The above-recited exemplary procedure can be varied in a variety of ways, as will be apparent to those skilled in the art. For instance, it may be desirable in many cases to carry out at least a part of the mechanical deformation treatment before removal of the organics from the layer, since during the initial stages of the deformation treatment (e.g., during the initial few passes through rolling equipment) adhesion of the layer to the substrate frequently is better if the layer contains a binder.
The mechanical deformation treatment need not be cold rolling but can be, exemplarily, warm rolling or even hot rolling, provided that the temperature is selected such that degradation of the oxide powder is avoided. Typically this will be the case if the temperature during mechanical deformation is below about 800° C. If desired, mechanical deformation and heat treatment can be alternated repeatedly.
The initial stages of the mechanical deformation step typically result primarily in densification of the oxide powder, and later stages typically result primarily in deformation and elongation (increase in area) of the substrate/oxide composite. For the purpose of densification as well as for desired thickness reduction (for high Jc), mechanical deformation (typically rolling) with thickness reduction of at least 50% (preferably>75% or even 90%) is desirable. Alternatively, length (area) increases of at least 20%, preferably 50 or 100%, are desirable.
The value of Jc inter alia typically depends on the amount of mechanical deformation, film thickness, and heat treatment conditions, including the details of the melting step. In general it is considered desirable that the time during which the oxide is in the liquid state is relatively short, exemplarily <30 minutes, in order to minimize excessive decomposition and/or evaporation loss of volatile constituents. Treatment steps prior to melting and subsequent to re-solidification can be conventional, and frequently will depend on the stoichiometry of the oxide.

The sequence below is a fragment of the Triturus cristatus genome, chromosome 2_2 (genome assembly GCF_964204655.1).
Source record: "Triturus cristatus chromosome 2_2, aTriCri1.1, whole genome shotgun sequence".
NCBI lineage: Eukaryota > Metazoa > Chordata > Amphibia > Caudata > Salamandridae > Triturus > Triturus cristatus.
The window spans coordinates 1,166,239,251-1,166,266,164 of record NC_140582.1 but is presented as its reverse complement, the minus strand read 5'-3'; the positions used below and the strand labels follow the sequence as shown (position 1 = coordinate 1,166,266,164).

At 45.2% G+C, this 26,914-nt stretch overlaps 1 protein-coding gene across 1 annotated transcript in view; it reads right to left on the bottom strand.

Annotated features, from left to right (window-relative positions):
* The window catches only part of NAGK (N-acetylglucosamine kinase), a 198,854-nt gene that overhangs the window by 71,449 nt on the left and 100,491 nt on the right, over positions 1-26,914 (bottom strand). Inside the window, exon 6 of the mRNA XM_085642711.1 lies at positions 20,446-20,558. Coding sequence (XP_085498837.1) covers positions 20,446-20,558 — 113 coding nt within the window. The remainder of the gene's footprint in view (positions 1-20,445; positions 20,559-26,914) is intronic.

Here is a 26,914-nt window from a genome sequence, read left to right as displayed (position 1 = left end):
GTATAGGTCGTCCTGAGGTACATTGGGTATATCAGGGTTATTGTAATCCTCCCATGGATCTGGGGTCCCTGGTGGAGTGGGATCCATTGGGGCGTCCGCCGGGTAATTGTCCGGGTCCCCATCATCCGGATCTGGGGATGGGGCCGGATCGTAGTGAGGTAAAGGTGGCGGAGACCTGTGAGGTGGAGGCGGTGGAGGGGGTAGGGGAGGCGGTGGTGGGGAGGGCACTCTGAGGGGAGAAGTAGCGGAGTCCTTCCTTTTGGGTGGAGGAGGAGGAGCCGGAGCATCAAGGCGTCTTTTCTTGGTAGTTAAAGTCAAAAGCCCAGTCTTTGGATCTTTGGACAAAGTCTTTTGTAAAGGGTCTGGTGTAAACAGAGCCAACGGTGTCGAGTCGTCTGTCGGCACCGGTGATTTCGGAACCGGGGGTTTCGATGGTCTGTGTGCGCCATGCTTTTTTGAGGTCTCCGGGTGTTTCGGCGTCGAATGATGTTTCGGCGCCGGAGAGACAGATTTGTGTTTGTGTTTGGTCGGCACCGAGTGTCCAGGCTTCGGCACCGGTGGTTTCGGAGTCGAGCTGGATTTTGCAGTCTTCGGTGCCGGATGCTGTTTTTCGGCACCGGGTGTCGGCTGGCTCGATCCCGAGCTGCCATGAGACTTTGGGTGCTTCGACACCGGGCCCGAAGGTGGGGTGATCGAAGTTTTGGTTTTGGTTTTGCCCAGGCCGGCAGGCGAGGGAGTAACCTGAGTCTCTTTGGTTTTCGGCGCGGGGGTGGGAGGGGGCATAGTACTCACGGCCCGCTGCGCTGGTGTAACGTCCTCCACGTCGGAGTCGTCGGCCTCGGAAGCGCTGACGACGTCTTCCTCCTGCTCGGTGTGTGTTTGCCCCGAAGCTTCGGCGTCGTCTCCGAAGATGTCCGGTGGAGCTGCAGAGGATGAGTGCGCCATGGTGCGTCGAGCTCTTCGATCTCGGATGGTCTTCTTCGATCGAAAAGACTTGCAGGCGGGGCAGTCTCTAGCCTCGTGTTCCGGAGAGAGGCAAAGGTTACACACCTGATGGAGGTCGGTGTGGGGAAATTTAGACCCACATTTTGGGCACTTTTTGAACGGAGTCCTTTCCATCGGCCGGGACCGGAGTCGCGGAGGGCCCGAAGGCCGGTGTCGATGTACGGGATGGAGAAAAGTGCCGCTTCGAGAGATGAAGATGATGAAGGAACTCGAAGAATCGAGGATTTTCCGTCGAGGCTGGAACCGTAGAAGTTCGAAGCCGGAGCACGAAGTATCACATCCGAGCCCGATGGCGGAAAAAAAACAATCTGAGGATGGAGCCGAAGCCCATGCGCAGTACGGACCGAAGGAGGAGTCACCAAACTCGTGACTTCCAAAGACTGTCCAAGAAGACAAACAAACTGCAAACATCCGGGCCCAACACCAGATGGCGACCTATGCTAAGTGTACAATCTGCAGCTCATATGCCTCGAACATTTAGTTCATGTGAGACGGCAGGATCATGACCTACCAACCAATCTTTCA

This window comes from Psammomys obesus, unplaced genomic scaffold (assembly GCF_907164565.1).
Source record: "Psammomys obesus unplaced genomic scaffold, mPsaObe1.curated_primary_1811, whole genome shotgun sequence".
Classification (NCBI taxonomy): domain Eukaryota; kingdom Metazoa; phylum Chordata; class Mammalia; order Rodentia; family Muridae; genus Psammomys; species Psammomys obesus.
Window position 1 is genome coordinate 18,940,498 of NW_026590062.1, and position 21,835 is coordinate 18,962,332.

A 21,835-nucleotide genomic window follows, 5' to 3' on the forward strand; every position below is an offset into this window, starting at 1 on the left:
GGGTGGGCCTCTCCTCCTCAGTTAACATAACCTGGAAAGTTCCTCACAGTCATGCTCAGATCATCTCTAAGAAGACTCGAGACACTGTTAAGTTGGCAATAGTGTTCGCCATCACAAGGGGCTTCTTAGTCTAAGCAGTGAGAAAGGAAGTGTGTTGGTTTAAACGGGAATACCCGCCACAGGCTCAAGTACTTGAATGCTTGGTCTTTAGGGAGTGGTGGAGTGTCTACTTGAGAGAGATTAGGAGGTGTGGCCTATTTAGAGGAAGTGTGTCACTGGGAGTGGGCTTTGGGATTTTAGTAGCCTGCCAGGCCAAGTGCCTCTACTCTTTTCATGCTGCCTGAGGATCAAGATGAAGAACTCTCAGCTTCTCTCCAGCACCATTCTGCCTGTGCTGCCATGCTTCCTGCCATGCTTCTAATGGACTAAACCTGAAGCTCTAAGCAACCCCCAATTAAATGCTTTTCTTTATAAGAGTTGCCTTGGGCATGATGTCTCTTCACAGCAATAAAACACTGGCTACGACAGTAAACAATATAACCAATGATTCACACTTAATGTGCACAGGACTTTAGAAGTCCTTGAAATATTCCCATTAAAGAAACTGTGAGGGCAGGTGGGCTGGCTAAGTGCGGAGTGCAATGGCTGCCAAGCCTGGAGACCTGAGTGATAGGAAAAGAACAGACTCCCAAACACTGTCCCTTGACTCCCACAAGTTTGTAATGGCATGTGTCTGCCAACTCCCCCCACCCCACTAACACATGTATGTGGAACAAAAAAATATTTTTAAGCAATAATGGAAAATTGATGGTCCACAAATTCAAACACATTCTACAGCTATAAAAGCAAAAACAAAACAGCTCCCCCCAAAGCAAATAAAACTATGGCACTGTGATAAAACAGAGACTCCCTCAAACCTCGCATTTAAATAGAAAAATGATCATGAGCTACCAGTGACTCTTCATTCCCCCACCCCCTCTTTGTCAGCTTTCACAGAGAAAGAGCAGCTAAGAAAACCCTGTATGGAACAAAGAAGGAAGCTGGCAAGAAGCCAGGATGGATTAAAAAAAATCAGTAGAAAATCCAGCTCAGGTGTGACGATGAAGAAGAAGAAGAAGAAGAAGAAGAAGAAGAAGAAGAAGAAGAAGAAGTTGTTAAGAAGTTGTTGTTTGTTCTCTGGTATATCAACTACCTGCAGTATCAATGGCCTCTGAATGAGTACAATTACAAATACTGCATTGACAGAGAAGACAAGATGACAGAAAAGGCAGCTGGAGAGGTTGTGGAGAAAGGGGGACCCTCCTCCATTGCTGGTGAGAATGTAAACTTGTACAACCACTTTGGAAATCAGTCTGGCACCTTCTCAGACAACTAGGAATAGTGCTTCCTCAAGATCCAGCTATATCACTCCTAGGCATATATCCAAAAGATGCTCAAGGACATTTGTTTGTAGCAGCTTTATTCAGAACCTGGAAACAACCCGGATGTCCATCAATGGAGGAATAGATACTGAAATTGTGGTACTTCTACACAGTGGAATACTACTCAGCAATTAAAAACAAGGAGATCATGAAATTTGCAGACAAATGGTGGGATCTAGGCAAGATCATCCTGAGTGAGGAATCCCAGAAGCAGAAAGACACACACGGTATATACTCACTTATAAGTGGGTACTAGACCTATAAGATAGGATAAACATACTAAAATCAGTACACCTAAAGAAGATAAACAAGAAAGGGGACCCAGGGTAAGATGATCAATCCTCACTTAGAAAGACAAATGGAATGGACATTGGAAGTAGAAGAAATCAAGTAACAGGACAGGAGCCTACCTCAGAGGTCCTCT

A continuous superconductor ribbon of length in excess of 100 m is produced by spray-coating a Bi-Sr-Ca-Cu-oxide-containing layer onto a continuously fed Ag ribbon (40 μm thick, 5 mm wide). The oxide and the organic constituents of the layer material are substantially as described above. The coated Ag ribbon is wound on a take-up spool, the composite is repeatedly (4 passes) cold rolled such that the overall thickness of the composite is reduced to 20 μm, and the rolled ribbon is wound on a ceramic take-up spool. The organic constituents of the layer are removed by raising the temperature of the take-up spool with the composite ribbon thereon to 700° C. in 4 hours in O2. Subsequently the composite ribbon is again cold rolled (4 passes), wound on a take-up spool, and continuously fed from the take-up spool through a multi-zone tubular furnace in an O2 -containing atmosphere. The feed rate and the temperature profile of the furnace are selected such that the oxide material is about 30 seconds in the liquid state. The Ag ribbon with the re-solidified oxide thereon is wound on a ceramic take-up spool and maintained at 830° C. for 60 hours, followed by a slow cool to room temperature. The resulting superconductive ribbon has Jc >105 A/cm2 for H≦5 T and temperatures of at most 20 K. The oxide layer has more than 50% c-axis orientation.
A superconductive solenoid is produced by making a "two-sided" superconductive ribbon substantially as described in Example 1, except that the Ag ribbon with the re-solidified oxide layer thereon is wound on a ceramic tubular body, with Ag sheet as insulation between winding layers. After completion of the heat treatment current leads are attached to the end of the superconducting ribbon.
Superconductor layers of thickness 300 nm on both sides of 6 μm Ag foil were produced by a process substantially as described above, except that cold rolling and melt processing each were repeated twice. The particle size of the Bi1.6 Pb0.3 Sb0.1 Sr2 Ca2 Cu3 Ox powder was about 1 μm. The resulting superconductor layer had Jc in excess of 104 A/cm2 for fields ≦5 T and temperatures ≦20 K.
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|US4880771 *||Feb 26, 1988||Nov 14, 1989||American Telephone And Telegraph Company, At&T Bell Laboratories||Bismuth-lead-strontium-calcium-cuprate superconductors|
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|1||"A New High-Tc Oxide Superconductor Without A Rare Earth Element", by H. Maeda et al., Japanese Journal of Applied Physics, vol. 27, No. 2, Feb., 1988, pp. L209-L210.|
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|U.S. Classification||505/450, 427/62, 427/375, 505/501, 505/704, 427/376.1, 427/376.2, 505/733|
|International Classification||H01B13/00, H01B12/06, C01G1/00, H01L39/24, C30B29/22, C01G29/00|
|Cooperative Classification||Y10S505/733, Y10S505/704, H01L39/2429, H01L39/248|
|European Classification||H01L39/24J2C, H01L39/24J10|
|Feb 15, 1991||AS||Assignment|
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Owner name: LUCENT TECHNOLOGIES INC., NEW JERSEY
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Effective date: 20061130